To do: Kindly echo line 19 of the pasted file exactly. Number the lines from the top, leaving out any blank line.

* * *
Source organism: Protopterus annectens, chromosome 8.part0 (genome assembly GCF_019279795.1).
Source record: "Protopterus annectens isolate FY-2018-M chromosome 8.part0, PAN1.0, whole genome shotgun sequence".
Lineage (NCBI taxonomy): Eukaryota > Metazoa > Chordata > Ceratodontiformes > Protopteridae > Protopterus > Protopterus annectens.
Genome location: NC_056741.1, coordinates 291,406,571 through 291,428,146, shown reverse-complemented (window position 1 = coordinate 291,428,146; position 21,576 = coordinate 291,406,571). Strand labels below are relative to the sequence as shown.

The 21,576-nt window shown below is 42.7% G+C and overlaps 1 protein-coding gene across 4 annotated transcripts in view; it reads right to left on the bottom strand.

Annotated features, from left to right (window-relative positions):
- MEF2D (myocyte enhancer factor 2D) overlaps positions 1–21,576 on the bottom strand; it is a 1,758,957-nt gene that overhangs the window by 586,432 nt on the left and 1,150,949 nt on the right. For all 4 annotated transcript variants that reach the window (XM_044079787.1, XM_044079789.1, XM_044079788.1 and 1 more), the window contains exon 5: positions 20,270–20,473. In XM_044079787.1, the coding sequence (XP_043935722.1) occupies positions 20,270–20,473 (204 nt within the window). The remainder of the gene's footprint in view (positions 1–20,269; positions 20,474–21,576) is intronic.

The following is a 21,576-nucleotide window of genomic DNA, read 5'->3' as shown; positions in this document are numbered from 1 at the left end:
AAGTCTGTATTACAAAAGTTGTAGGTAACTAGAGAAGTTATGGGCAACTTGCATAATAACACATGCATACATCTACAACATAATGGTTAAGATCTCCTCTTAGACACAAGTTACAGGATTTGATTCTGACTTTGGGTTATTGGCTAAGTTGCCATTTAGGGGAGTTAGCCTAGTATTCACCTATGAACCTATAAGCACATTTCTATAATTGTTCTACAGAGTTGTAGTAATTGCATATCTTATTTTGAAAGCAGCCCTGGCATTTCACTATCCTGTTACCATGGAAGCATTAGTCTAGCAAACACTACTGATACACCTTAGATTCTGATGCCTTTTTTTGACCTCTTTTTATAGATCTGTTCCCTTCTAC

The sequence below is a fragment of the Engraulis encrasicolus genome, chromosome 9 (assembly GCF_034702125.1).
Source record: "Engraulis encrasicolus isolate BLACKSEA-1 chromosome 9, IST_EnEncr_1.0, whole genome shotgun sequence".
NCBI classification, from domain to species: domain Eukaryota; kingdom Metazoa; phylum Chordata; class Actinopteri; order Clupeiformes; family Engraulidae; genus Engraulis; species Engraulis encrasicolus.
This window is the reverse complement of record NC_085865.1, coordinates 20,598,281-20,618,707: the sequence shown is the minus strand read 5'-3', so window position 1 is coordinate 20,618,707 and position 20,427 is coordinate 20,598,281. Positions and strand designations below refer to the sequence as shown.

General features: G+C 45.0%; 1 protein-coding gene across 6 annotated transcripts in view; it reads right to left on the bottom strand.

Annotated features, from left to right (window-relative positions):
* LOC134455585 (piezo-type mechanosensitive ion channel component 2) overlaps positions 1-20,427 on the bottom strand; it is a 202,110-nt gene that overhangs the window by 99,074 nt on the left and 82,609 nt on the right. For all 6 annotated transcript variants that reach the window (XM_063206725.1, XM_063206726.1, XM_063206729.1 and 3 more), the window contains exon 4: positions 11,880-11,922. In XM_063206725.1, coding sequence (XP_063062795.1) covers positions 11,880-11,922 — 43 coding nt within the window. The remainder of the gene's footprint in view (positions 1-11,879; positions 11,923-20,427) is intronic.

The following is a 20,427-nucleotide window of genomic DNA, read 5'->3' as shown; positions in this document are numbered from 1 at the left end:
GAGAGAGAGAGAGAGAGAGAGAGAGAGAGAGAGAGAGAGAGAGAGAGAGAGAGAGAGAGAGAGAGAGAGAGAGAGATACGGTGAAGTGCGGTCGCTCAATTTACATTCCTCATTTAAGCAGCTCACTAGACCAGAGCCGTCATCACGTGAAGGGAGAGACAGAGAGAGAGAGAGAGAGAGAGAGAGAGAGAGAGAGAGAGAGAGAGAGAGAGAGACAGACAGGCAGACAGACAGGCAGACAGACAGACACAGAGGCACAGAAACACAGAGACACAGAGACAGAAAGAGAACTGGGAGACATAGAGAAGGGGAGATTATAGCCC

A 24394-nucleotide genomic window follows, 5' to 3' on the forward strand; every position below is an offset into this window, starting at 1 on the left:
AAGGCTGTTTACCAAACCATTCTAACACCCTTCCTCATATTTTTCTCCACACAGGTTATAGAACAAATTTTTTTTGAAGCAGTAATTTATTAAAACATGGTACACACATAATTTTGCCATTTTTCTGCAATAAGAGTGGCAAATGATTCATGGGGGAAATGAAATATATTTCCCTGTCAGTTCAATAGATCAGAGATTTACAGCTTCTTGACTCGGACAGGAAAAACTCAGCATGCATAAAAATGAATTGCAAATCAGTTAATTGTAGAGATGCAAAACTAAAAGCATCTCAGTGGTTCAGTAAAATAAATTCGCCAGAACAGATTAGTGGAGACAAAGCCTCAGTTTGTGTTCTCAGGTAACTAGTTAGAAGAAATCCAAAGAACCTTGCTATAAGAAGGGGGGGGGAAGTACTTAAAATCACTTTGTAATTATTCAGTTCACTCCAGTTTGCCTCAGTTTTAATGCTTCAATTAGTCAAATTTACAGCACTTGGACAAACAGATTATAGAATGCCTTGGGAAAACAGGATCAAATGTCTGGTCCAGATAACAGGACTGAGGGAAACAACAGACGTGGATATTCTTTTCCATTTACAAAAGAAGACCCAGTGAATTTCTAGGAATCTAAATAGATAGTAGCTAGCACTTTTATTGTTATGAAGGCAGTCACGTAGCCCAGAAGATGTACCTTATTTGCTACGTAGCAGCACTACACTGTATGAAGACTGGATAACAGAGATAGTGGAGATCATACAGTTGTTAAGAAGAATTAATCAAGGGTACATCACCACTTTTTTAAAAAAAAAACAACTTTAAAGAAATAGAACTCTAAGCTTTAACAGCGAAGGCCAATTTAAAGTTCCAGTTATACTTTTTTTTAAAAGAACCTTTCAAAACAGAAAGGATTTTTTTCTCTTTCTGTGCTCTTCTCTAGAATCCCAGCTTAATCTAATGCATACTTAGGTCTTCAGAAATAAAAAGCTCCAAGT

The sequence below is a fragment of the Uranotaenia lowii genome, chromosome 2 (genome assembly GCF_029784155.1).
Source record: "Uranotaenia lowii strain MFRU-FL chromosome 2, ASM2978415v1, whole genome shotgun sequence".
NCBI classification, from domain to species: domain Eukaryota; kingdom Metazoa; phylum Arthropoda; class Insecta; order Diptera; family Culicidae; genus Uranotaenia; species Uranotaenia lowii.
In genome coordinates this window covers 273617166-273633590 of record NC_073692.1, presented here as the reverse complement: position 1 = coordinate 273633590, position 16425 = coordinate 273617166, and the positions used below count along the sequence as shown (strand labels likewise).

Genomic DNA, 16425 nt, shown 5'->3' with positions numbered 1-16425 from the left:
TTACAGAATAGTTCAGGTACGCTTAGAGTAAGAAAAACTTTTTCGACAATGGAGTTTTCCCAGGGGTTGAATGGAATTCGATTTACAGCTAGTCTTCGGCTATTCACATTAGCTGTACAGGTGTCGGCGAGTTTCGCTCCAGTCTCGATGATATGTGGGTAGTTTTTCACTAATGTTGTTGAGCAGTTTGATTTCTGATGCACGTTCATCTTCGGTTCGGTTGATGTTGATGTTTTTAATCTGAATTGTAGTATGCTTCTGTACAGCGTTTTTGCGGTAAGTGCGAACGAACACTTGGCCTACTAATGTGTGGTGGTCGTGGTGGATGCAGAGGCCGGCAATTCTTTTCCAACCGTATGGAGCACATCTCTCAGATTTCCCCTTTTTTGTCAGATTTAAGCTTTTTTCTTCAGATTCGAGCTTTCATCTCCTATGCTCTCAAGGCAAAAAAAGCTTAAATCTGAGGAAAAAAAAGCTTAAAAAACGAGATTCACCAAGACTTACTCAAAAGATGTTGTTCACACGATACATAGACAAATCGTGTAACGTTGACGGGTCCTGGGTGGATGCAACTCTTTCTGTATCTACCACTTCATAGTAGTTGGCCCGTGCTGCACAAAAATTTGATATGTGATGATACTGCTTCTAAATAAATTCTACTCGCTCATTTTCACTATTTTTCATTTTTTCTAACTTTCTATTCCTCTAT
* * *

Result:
A 24394-nucleotide genomic window follows, 5' to 3' on the forward strand; every position below is an offset into this window, starting at 1 on the left: